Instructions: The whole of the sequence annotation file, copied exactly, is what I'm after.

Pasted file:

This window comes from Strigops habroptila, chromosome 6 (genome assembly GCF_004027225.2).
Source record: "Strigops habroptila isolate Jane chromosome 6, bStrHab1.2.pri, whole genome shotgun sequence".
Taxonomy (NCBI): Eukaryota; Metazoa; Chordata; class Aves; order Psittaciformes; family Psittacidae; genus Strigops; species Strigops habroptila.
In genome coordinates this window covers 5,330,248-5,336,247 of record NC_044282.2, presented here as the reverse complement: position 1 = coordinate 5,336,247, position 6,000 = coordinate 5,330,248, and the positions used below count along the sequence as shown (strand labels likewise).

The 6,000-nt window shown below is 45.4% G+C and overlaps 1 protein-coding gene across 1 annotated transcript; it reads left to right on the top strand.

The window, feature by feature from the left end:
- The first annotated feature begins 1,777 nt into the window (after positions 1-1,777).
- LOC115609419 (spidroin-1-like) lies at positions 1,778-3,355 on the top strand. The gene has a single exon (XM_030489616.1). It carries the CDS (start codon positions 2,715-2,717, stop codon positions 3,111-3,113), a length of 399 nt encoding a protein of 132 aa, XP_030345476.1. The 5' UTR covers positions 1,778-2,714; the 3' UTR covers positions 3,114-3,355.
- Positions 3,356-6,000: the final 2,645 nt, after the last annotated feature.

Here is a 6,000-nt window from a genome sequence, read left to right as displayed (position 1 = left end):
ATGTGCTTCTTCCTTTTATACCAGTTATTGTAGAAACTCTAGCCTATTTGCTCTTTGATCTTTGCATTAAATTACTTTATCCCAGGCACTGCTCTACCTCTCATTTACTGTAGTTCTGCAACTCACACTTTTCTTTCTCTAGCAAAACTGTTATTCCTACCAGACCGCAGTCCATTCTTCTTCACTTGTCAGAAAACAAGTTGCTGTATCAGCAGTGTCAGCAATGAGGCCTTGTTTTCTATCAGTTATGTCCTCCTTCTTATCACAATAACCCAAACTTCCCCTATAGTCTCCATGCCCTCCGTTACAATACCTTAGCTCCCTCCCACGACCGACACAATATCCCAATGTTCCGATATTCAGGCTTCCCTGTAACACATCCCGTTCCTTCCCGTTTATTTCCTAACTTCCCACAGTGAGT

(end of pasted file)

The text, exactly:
This window comes from Strigops habroptila, chromosome 6 (genome assembly GCF_004027225.2).
Source record: "Strigops habroptila isolate Jane chromosome 6, bStrHab1.2.pri, whole genome shotgun sequence".
Taxonomy (NCBI): Eukaryota; Metazoa; Chordata; class Aves; order Psittaciformes; family Psittacidae; genus Strigops; species Strigops habroptila.
In genome coordinates this window covers 5,330,248-5,336,247 of record NC_044282.2, presented here as the reverse complement: position 1 = coordinate 5,336,247, position 6,000 = coordinate 5,330,248, and the positions used below count along the sequence as shown (strand labels likewise).

The 6,000-nt window shown below is 45.4% G+C and overlaps 1 protein-coding gene across 1 annotated transcript; it reads left to right on the top strand.

The window, feature by feature from the left end:
- The first annotated feature begins 1,777 nt into the window (after positions 1-1,777).
- LOC115609419 (spidroin-1-like) lies at positions 1,778-3,355 on the top strand. The gene has a single exon (XM_030489616.1). It carries the CDS (start codon positions 2,715-2,717, stop codon positions 3,111-3,113), a length of 399 nt encoding a protein of 132 aa, XP_030345476.1. The 5' UTR covers positions 1,778-2,714; the 3' UTR covers positions 3,114-3,355.
- Positions 3,356-6,000: the final 2,645 nt, after the last annotated feature.

Here is a 6,000-nt window from a genome sequence, read left to right as displayed (position 1 = left end):
ATGTGCTTCTTCCTTTTATACCAGTTATTGTAGAAACTCTAGCCTATTTGCTCTTTGATCTTTGCATTAAATTACTTTATCCCAGGCACTGCTCTACCTCTCATTTACTGTAGTTCTGCAACTCACACTTTTCTTTCTCTAGCAAAACTGTTATTCCTACCAGACCGCAGTCCATTCTTCTTCACTTGTCAGAAAACAAGTTGCTGTATCAGCAGTGTCAGCAATGAGGCCTTGTTTTCTATCAGTTATGTCCTCCTTCTTATCACAATAACCCAAACTTCCCCTATAGTCTCCATGCCCTCCGTTACAATACCTTAGCTCCCTCCCACGACCGACACAATATCCCAATGTTCCGATATTCAGGCTTCCCTGTAACACATCCCGTTCCTTCCCGTTTATTTCCTAACTTCCCACAGTGAGT